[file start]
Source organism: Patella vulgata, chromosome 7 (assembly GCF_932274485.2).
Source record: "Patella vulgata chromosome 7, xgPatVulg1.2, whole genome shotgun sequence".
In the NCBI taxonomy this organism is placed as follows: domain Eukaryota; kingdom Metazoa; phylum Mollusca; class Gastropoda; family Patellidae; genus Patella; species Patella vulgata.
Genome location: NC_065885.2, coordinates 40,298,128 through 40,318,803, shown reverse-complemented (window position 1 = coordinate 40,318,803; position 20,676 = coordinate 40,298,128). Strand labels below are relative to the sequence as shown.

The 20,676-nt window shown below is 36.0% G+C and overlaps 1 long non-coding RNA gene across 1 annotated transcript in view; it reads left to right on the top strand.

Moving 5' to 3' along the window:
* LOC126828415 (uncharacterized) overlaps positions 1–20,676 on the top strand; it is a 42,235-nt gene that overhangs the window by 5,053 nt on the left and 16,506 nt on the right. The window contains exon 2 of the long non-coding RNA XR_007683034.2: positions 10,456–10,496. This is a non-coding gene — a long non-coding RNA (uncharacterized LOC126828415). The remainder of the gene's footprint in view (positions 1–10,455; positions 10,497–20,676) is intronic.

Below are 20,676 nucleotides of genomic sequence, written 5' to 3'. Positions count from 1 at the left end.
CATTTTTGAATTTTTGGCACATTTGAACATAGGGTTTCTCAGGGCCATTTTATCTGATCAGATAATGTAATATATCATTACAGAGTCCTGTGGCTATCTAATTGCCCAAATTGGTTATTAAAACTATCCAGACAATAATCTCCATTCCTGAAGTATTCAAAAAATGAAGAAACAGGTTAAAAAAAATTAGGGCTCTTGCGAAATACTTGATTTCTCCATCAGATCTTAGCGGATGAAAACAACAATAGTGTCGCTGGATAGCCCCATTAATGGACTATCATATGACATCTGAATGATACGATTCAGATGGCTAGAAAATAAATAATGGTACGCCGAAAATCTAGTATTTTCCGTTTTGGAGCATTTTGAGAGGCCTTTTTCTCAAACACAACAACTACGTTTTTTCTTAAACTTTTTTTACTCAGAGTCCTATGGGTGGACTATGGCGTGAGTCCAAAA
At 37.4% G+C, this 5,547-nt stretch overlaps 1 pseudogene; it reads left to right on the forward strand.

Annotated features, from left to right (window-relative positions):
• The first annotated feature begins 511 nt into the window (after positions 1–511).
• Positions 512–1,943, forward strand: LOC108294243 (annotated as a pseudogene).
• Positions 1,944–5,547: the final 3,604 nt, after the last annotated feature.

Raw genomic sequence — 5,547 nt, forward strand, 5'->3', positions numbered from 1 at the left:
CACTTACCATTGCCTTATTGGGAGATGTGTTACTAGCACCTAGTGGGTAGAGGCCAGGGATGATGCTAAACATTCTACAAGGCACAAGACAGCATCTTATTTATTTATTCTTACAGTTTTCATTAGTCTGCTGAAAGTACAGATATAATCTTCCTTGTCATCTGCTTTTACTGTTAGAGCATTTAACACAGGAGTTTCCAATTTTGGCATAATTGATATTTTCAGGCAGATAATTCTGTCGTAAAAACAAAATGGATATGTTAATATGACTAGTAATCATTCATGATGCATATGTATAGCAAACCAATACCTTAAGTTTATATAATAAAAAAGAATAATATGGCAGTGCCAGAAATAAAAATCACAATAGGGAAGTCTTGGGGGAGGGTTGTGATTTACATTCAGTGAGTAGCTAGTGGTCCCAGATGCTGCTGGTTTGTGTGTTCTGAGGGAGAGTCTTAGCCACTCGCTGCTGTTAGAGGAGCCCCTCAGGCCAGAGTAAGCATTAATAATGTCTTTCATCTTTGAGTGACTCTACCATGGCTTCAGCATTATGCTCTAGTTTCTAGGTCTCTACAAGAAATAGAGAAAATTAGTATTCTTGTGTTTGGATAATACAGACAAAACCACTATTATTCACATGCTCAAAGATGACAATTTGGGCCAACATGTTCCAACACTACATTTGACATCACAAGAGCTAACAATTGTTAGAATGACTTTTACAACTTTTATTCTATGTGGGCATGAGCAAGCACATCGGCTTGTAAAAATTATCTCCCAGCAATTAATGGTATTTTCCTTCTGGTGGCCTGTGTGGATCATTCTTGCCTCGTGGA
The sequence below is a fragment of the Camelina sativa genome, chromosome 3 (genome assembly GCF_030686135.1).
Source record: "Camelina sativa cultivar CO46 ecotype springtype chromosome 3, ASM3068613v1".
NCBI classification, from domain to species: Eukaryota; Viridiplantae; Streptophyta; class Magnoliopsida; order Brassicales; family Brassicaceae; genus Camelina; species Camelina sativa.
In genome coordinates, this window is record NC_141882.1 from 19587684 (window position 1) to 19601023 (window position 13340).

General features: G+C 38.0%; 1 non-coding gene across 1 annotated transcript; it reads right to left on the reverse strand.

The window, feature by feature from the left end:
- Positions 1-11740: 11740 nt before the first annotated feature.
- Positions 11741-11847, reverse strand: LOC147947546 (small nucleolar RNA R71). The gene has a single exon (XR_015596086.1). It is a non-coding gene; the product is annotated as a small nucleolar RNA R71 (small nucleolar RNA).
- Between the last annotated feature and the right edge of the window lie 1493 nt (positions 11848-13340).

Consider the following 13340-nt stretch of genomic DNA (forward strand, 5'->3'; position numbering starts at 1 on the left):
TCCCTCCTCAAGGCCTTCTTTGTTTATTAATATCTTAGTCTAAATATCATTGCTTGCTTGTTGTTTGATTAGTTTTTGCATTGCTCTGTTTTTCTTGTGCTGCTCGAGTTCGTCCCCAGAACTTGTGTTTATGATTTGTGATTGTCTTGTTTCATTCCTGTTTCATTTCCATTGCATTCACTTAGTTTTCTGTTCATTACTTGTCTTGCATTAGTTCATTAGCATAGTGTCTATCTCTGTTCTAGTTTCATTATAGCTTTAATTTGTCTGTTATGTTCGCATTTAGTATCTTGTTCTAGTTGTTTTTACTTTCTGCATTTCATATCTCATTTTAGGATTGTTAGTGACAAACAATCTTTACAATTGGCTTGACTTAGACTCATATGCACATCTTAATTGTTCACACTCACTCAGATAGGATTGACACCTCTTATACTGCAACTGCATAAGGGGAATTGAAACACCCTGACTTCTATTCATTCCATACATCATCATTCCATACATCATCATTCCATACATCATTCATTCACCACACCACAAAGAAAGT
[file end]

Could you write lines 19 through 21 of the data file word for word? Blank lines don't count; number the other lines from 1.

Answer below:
NCBI classification, from domain to species: Eukaryota; Viridiplantae; Streptophyta; class Magnoliopsida; order Brassicales; family Brassicaceae; genus Camelina; species Camelina sativa.
In genome coordinates, this window is record NC_141882.1 from 19587684 (window position 1) to 19601023 (window position 13340).

General features: G+C 38.0%; 1 non-coding gene across 1 annotated transcript; it reads right to left on the reverse strand.